Preview SJvMIN


ESPN Wide World of Sports Complex | Orlando, Florida
08.01.2020 | MLS Is Back Tournament | Quarterfinals
7:00 p.m. CT (ESPN2, MNUFC Radio on SKOR North)

With first-choice #10 Kevin Molino nursing a hamstring injury, Head Coach Adrian Heath has opted to send out a 4-3-3 formation for Minnesota United’s last two games. Against Columbus Crew SC in the Round of 16, the Loons broke up the Crew’s win streak in the MLS Is Back Tournament by deploying Hassani Dotson as an advanced destroyer, disrupting Darlington Nagbe and Artur, while Osvaldo Alonso held down the space at the top of the box with bulldog intensity. With lingering question marks about Molino and new ones for right back Romain Metanire after he came off the pitch late last game, Heath is sure to keep everyone guessing on how he’s going to go about disrupting the San Jose Earthquakes’ aggressive man-marking scheme. But given the success MNUFC has had against the Quakes over the last two years — 3-0-0 with 11 goals to San Jose’s three — rest assured that the Loons will do their best to give their opponents fits and force their way through to the Semifinals.

Thus far, San Jose Earthquakes have feasted on their opponents in the MLS Is Back Tournament, going 2-0-1 in the Group Stage before knocking out Real Salt Lake in the Round of 16 with 11 goals total to just five conceded. As has been the case ever since Matias Almeyda took the reins, it’s been due to the Quakes’ man-marking scheme and how it runs other teams ragged. It also requires production from the attacking midfielder and the wings and they’ve gotten it from Vako and Cristian Espinoza, plus Magnus Eriksson has displayed some chops as a deep-lying playmaker in the nominal #10 position. In their last three meetings, Minnesota United has used crisp and decisive passing to break up the Quakes’ defense, as well as sending centerbacks forward to force defenders into bad choices. With two of Minnesota’s five goals in the tournament coming off set pieces, the Quakes will also need to limit those opportunities if they hope to get the result.


“It starts from the great service that Jan [Gregus] has been able to put in for our attacking players. Any player that’s in that situation would say that it really stems from the quality of the service and Jan has been able to deliver so far in this tournament which makes it easier for our attacking players to just get anything they can on it and we know that we have some big guys that can be dangerous in those situations. I think it’s a huge advantage for us.”



“Well, probably, on what people would perceive as current form, maybe that’s, you know, the bookies aren’t often wrong, are they? I don’t see many poor bookmakers. Certainly, I haven’t. We know what’s coming. I have tremendous respect for [Matias Almeyda]. I think the conviction of his actions with his group are incredible. Because it’s something that everybody doesn’t do. And, you know, there are bad spells, there are bad losing streaks, but he never waivers. And the players have obviously all bought in. You only have to see their reaction to goals and their reaction to victories after the game, to see that they’re all bought in on what they’re trying to do. So maybe they are favorites. I don’t know. But, at the end of the day, I know that it’s going to be a tough game and that won’t be swayed either way with what the bookies think.”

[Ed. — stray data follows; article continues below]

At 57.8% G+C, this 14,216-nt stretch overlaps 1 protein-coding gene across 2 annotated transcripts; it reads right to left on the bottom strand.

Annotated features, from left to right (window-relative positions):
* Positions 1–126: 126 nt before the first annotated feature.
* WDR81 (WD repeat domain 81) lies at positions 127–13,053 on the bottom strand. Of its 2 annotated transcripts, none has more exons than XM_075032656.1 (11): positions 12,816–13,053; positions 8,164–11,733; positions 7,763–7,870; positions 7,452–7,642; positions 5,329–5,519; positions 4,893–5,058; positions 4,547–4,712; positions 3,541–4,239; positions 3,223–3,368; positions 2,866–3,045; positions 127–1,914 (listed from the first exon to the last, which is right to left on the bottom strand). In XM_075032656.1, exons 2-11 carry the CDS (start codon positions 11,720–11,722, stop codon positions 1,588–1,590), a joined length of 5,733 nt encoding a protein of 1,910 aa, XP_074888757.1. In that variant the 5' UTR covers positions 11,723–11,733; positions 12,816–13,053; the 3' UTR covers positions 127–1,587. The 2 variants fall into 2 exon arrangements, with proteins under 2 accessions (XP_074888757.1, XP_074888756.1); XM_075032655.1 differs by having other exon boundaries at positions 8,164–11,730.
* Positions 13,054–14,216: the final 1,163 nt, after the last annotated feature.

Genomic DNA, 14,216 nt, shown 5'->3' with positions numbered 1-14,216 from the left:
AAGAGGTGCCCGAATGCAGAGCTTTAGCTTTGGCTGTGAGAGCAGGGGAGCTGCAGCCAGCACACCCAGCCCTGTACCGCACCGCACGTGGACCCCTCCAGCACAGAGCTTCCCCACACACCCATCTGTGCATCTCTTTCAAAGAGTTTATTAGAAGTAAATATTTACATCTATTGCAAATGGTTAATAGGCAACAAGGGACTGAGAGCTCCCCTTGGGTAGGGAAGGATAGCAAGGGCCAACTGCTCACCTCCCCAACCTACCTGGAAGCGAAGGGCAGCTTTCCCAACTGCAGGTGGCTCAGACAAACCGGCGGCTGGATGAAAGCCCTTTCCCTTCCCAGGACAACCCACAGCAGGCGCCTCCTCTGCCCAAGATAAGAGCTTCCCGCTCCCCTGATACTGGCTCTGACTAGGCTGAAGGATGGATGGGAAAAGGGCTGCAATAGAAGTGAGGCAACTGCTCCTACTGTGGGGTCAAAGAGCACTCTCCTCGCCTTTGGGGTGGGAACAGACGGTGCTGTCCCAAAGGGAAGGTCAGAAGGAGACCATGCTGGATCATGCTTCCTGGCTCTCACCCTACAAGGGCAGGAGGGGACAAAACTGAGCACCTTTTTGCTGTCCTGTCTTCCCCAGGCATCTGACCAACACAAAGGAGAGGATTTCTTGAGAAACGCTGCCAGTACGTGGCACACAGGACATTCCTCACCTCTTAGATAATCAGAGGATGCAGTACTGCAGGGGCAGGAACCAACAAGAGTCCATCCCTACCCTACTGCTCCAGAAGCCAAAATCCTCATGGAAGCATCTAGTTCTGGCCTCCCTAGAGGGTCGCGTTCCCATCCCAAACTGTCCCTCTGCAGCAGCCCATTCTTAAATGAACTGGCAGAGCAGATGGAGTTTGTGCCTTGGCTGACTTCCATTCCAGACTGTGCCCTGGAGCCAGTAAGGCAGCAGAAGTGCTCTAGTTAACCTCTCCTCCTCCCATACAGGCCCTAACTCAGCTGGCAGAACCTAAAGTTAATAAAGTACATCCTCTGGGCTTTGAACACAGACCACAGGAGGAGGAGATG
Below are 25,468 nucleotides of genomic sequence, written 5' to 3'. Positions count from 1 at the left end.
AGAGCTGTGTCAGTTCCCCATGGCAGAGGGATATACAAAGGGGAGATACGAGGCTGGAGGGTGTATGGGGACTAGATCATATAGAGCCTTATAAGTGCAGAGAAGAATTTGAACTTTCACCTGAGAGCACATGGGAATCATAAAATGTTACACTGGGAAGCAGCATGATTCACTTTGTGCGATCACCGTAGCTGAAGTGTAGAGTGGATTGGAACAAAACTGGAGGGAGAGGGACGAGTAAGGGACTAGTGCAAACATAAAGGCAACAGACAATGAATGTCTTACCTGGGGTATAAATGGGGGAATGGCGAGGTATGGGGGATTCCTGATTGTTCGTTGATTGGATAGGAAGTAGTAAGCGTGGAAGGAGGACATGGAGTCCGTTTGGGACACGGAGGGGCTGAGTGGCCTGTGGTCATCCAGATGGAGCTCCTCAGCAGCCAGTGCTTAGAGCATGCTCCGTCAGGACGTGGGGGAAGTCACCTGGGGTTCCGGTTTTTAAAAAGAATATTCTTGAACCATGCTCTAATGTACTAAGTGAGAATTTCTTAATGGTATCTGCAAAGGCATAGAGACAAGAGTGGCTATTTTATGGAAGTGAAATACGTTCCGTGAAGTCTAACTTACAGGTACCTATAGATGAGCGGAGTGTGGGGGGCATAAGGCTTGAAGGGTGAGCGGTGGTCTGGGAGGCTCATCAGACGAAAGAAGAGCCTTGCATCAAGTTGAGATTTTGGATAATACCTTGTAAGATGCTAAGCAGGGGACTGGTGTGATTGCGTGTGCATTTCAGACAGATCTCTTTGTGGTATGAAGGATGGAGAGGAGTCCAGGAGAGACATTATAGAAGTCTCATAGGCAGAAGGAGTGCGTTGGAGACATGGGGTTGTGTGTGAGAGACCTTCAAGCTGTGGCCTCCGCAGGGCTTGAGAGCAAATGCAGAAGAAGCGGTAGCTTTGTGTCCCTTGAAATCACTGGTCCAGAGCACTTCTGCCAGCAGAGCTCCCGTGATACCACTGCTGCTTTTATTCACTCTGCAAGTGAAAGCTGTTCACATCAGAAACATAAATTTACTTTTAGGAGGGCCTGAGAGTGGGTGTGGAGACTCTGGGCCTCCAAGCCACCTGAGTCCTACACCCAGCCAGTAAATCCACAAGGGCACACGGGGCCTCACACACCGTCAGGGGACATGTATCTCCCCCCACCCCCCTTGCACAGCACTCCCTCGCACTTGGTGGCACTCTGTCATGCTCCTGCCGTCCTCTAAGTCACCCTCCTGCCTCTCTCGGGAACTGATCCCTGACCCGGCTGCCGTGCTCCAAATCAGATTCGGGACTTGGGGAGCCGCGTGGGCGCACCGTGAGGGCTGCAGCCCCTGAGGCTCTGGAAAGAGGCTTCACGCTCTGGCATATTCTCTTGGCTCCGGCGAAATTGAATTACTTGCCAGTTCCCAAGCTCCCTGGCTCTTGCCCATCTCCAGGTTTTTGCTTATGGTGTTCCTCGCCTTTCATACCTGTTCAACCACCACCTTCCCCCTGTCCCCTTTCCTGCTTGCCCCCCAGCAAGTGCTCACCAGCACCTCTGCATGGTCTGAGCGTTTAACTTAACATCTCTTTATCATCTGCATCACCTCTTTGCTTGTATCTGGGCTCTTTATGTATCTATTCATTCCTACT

Through the Group Stage, what was at stake for teams was fairly clear. Between the chance to keep playing into the tournament’s later stages and getting results that would count towards the regular season, it seemed that most teams weighed the latter more heavily than the former. But with regular season results off the table, the carrot is very directly a berth in the Concacaf Champions League for the team and $1.1 million for the players. These are professional athletes, so you can bet on them going out there and competing to the end, but it will be interesting to see what kind of tactical decisions get made when it comes to holding for a tie and going to penalties or going for it at the end of regulation, and how those decision relate to a coach’s risk aversion or sense of what’s at stake.

MNUFC defeated Columbus in a penalty shootout 5-3 after a 1-1 draw in regulation, the first for the club in MLS competition. The Loons last had a penalty shootout against then-USL team FC Cincinnati in the U.S. Open Cup on June 6, 2018. Minnesota won that shootout 3-1.






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